More Clues to the Environment in Which FRBs Originate?

Title: A bright, high rotation-measure FRB that skewers the M33 halo

Authors: Liam Connor, Joeri van Leeuwen, et. al.

First Author’s Institution: Anton Pannekoek Institute, University of Amsterdam, Amsterdam, The Netherlands

Status: Submitted to MNRAS, open access on arXiv 

Fast radio bursts (FRBs) are one of the hottest topics in astronomy right now. First discovered by Dr. Duncan Lorimer in 2007, these intense millisecond-long bursts of radio emission have continued to captivate scientists across the planet because they keep defying our expectations with discoveries like the repeater. Now, with the discovery of an interesting property of a new FRB just outside a major galaxy, we may be getting one step closer to finally solving one of the many puzzles of FRBs.

More Questions Than Answers

Our questions about FRBs seem to fall into two categories: What causes the bursts? And how can they be put to use? Each time the community moves toward an answer on one of these questions, a new discovery throws a wrench in it.  For example, astronomers thought FRBs were single events but a discovery in 2016 showed that they can actually repeat. This opens new questions, like whether the repeaters and non-repeaters come from the same mechanism. In another case,  we thought FRBs only came from dwarf galaxies until one was localized to a massive spiral galaxy.  This finding opened more questions about the types of environments that could produce FRBs in very different galaxies. The authors of today’s article present a newly discovered FRB with a very high rotation measure that may give clues to the kind of environment FRBs originate from.

Understanding Rotation Measures

When light passes through a medium, it gets Faraday rotated, which is a rotation of the orientation of the light by a magnetic field. How much that light gets rotated as it travels is called its rotation measure (RM). Rotation measure depends on the strength of the magnetic field between us and the source, the density of the material that the light is going through, and the distance to the source. RMs can be used to understand the environment an FRB traveled through. Most of the RMs from FRBs are -100 rad m-2 to -120 rad m-2 (a negative RM simply denotes the fact that the magnetic field is pointing away from the observer) but newly discovered FRB 191108 has an RM of almost 500 rad m-2.

Caught Between a Galaxy…and Some Interstellar Medium

FRB 191108 was detected with the Apertif Radio Transient System on the Westerbork Synthesis Radio Telescope in the Netherlands. It lies close to the halo of the galaxy M33 (see Figure 1) and is within the intergalactic medium of the Andromeda Galaxy. The total observed rotation measure is a combination of the RM from the Milky Way, the RM from the medium between galaxies, and the RM of the host itself. Each of these different components has its own electron density, magnetic field, and thickness so they all contribute to the RM differently. What the authors find from the RM is that it points to an extragalactic contribution of 525 rad m-2, which would require the magnetic field between galaxies to be 1000x greater than they are. It’s possible that ionized material surrounding the two galaxies could be the cause but because other sources around M33 have RMs of <100 rad m-2, it is not likely (see Figure 2 for a comparison). Therefore, the RM has to come from somewhere else.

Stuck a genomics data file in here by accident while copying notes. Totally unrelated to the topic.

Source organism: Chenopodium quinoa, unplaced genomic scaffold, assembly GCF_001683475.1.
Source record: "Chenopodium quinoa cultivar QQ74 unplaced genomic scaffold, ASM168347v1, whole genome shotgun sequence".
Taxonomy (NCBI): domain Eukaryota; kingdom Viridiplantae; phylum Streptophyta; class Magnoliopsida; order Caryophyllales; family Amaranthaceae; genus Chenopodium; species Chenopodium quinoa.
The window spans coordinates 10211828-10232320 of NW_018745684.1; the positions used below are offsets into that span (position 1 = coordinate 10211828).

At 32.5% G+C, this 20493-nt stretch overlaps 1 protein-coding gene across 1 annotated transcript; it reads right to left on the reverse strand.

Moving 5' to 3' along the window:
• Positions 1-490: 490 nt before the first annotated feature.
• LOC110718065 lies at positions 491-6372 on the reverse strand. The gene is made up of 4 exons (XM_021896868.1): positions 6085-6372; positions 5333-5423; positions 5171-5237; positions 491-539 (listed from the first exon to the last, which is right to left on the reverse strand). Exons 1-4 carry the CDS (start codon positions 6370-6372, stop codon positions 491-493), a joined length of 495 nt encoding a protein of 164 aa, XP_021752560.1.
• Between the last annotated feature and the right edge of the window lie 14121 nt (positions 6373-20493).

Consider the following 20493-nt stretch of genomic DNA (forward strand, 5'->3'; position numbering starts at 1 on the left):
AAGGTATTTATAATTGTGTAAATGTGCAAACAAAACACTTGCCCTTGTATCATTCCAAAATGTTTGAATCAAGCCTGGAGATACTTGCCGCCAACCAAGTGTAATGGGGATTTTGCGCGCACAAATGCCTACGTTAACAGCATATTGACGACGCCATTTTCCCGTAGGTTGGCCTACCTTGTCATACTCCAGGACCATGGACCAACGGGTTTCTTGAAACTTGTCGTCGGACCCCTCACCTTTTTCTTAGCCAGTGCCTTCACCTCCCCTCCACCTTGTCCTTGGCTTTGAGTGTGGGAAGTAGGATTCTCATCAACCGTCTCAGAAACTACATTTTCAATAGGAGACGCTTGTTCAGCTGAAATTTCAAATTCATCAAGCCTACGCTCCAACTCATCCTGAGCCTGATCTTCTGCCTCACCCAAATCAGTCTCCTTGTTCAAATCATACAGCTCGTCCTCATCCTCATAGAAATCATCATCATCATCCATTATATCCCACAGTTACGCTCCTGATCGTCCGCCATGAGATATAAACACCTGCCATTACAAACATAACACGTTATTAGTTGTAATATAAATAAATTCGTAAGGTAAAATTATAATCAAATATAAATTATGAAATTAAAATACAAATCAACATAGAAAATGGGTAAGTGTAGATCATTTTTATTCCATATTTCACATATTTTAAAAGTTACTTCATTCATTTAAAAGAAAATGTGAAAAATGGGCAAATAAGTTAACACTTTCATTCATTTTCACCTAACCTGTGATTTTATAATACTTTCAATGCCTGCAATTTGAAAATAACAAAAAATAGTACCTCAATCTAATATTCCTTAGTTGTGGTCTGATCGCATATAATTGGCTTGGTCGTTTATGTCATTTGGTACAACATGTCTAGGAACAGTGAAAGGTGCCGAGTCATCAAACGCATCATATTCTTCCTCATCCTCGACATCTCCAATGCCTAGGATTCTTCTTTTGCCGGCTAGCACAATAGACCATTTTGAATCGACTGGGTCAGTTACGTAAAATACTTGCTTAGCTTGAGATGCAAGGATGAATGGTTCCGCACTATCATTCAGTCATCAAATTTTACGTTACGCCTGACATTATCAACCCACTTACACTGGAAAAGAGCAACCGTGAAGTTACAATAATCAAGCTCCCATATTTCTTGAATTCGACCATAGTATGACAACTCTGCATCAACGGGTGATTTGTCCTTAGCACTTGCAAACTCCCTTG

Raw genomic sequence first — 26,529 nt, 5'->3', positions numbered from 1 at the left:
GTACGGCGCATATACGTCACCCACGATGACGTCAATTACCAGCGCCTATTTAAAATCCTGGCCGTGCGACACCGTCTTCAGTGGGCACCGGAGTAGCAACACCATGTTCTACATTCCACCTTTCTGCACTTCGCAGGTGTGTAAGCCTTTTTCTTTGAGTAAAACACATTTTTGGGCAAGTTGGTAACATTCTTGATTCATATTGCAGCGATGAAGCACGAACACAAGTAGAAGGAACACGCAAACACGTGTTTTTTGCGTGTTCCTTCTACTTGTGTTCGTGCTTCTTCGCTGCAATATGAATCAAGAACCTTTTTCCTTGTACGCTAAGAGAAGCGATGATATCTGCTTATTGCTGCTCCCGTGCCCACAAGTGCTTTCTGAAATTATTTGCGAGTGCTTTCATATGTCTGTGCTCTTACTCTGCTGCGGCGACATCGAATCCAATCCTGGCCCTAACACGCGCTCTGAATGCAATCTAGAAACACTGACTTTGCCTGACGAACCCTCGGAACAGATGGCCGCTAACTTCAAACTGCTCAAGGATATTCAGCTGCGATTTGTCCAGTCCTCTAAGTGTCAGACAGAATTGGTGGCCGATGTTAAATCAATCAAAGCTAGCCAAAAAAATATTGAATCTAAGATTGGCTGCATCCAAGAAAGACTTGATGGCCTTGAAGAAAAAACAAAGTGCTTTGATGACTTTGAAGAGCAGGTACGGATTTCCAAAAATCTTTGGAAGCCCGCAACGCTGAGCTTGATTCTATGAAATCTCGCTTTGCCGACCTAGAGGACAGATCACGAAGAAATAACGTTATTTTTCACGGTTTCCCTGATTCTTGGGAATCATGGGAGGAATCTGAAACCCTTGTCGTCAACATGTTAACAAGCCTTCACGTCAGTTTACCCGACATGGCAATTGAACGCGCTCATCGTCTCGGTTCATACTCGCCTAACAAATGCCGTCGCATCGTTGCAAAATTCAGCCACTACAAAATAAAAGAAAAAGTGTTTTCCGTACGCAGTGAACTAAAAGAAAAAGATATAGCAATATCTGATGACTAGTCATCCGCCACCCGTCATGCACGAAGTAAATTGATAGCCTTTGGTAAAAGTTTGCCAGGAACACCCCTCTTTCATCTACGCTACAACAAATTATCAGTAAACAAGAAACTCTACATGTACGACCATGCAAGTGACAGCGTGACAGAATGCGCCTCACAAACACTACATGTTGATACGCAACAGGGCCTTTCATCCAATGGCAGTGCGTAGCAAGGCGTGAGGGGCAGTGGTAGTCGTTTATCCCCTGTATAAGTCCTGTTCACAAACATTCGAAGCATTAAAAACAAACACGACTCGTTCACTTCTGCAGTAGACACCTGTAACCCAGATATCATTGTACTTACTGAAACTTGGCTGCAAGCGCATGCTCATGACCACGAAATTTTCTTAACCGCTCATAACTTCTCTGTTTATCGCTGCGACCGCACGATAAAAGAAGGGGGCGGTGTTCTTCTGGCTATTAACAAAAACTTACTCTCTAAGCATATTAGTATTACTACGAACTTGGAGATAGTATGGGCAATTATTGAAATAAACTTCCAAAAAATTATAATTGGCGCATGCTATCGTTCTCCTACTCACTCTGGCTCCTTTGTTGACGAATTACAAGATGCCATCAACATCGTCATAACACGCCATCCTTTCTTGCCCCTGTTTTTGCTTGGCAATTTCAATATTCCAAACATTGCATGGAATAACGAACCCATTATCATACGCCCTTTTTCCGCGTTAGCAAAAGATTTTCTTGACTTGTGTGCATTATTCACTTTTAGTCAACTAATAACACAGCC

Circles showing telescope beams that overlap, locating the FRB in one of them
Figure 1. The location of FRB 191108. The blue cross denotes the most likely location, the red line indicates where the authors believe with 90% certainty the FRB came from, and the circles are the beam size.

Dense Plasma Environment?

One of the only explanations the authors find plausible is that the high RM is due to magnetized plasma in the host galaxy. It is possible that the burst originated from an area of very dense, magnetized material. FRBs have been seen to exist in many different environments and some of the RMs of FRBs that have been found point to a high contribution of material from the host galaxy that the burst goes through. FRB 121102 (the repeating FRB, “the repeater”) has an RM that is 100 times  greater than FRB 191108 and it has been localized to an environment that is extreme and dynamic. It also has a persistent radio source counterpart to it. The fact that the authors don’t find a radio counterpart to this FRB and don’t find it to repeat means it’s formation environment is likely different from the repeater. 

Graph showing the angular separation vs. RM; sources in M33 and M31 are clustered around -150 to 0 RM while FRB 191108 is at the top around an RM  of 480
Figure 2. The RM of sources near M31 and M33. The x-axis shows how far away they are from the galaxies and the y-axis shows the RM. The fact that the RM is so different from the others around the galaxies show that it cannot be caused by plasma around the galaxies (if it was, others along that line of sight would see it).

Has this discovery pointed to an answer to the question of what kind of environment FRBs originate from, or does the differences between FRB 191108 and FRB 121102 only raise more questions? Only by finding more FRBs will we get closer to answering these questions!

About Haley Wahl

I'm a PhD candidate West Virginia University and my main research area is pulsars. I'm currently working with the NANOGrav collaboration (a collaboration which is part of a worldwide effort to detect gravitational waves with pulsars) on polarization calibration and pulsar timing. I'm also very passionate about science communication and often share my science through Twitter and my blog, The Pulsars and Profiteroles Project, which combines my love of scicomm with my love of baking! Outside of science, I enjoy doing jigsaw puzzles, baking, and watching movies.

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